What strategies for education transformation are you prioritizing? A superintendent offers some practical tips that can help schools adapt to a new normal.

Through COVID-19, we have an opportunity to bend constructs to create lasting change in education. This change will better serve students, close achievement and health gaps, improve the delivery of professional learning, improve equity, and, yes, improve educational leadership. The COVID-19 impact on education is weighty and multifaceted but can be transformative when adopted with a “Yes We Can” strategy.

Let’s begin to think about what a new normal is in terms of education and how we are going to transform education based on what we have learned. As I shared in a recent post, we need to focus on the F-A-C-T-S about education transformation. 

Here are some practical strategies for education transformation that can help us adapt to a new normal.

F = Faith

Communicate hope 

The school community needs to be assured that there is light at the end of the tunnel. No matter the substance of the communications, whether in writing or at the end of the Weekly Video Segments where I interview students, I always end with “Our Journey Continues…”. Thoughtful communications impart a sense of hope that this too shall pass, and faith that we will all get through this together. 

Personalize it

If discussions start focusing on negatives, obstacles, the what-ifs, or the word “impossible” enters the conversation, turn it around to focus on the positive lessons and opportunities that this situation has provided to students, teachers, staff, parents, and the community. For example, as an educational leader for the past 15 years, I have not been able to spend time at home as much as I would like. Given the current requirement to stay home, I am enjoying far more time with Valerie, my wife of 17 years, and our daughter, Georgia, who is six years old.  I have discovered this moment in time is life’s way of saying slow down and focus on what is most important. Honestly, it has been a silver lining.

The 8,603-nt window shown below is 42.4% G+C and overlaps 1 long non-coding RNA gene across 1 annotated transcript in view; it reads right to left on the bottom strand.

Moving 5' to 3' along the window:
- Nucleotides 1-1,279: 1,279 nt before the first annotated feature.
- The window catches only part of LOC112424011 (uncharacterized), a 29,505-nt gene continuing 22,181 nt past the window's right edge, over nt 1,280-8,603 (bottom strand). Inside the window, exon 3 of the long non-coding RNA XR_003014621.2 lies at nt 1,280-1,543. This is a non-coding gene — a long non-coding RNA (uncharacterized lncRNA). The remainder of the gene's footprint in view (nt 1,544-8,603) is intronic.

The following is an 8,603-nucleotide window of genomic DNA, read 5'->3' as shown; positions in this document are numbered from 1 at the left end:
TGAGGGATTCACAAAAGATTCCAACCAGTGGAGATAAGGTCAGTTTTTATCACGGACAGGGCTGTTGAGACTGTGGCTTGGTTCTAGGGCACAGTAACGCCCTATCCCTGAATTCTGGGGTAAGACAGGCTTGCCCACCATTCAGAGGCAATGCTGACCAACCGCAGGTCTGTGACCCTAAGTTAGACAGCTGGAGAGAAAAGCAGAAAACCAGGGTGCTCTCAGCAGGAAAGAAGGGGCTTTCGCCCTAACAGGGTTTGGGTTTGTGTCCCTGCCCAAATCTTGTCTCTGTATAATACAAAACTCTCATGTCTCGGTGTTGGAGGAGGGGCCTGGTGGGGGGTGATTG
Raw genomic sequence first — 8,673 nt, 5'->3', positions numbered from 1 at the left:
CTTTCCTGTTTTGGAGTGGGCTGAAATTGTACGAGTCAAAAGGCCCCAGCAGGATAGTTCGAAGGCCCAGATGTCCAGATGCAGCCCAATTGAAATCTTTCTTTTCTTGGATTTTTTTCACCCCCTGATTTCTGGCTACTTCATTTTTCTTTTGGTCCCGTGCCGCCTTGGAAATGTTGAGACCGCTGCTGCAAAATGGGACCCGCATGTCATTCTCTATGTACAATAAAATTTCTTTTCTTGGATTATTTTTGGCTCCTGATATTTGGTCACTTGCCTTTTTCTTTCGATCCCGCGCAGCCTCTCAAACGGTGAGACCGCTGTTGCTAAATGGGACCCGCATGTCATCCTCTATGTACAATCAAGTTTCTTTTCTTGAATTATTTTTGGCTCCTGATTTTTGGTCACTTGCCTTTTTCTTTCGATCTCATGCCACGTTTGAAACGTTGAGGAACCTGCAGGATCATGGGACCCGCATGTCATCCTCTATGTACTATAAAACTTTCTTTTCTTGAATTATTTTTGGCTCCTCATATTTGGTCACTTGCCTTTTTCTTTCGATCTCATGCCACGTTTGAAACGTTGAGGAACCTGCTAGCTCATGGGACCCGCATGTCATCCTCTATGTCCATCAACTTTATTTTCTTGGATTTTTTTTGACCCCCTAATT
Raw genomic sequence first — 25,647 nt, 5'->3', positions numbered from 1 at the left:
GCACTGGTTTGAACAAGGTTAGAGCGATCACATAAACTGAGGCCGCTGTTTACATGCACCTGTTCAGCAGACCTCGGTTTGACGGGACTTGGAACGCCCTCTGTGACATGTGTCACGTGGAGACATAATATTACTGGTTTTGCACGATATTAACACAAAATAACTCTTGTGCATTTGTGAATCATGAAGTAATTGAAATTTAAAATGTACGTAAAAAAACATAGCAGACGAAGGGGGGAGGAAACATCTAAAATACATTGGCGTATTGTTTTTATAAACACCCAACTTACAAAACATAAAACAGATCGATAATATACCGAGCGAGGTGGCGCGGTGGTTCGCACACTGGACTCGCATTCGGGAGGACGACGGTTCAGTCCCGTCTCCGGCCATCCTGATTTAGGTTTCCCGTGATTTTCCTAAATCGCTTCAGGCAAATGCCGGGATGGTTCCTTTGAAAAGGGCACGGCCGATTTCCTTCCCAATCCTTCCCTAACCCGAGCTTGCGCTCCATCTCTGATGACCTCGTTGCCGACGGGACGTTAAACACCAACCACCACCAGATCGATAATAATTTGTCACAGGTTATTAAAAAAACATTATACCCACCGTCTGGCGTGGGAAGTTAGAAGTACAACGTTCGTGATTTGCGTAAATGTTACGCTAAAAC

A = Aspiration

Reach higher 

During a crisis, leaders must encourage people to aspire to be great and to stretch outside of their comfort zone. Winston Churchill’s quote, “Success is not final, failure is not fatal, it is the courage to continue that counts,” sums up the message I have found essential to convey to the school community. Through COVID-19, we are learning new ways to reach students by emphasizing continuous daily improvement on the personal and organizational levels. 

Just do right

In many cases, aspirational leadership comes down to integrity. As leaders during a crisis, we must continue to model integrity — even during a raging storm. Maya Angelou, in I Know Why the Caged Bird Sings, says, “See you don’t have to think about doing the right thing. If you’re for the right thing, then you do it without thinking.” No matter what, we must find a way to meet the academic and life needs of our students and our community and the well-being of our staff. No matter the circumstance. 

C = Compassion

Be understanding

Teachers, staff, and school leaders must be available to understand the needs, goals, and aspirations of students. Their focus needs to go beyond academics and address students’ social and emotional well-being. To be compassionate is to be present and to understand each person’s situation. During COVID-19, our district administrators met virtually with principals at least once a week, to see how they were doing and what they needed. Why? The Trickle-Down Theory. If we show compassion to principals, then they will be more apt to do the same for teachers and staff, who in turn, will do the same for students.

Show them you care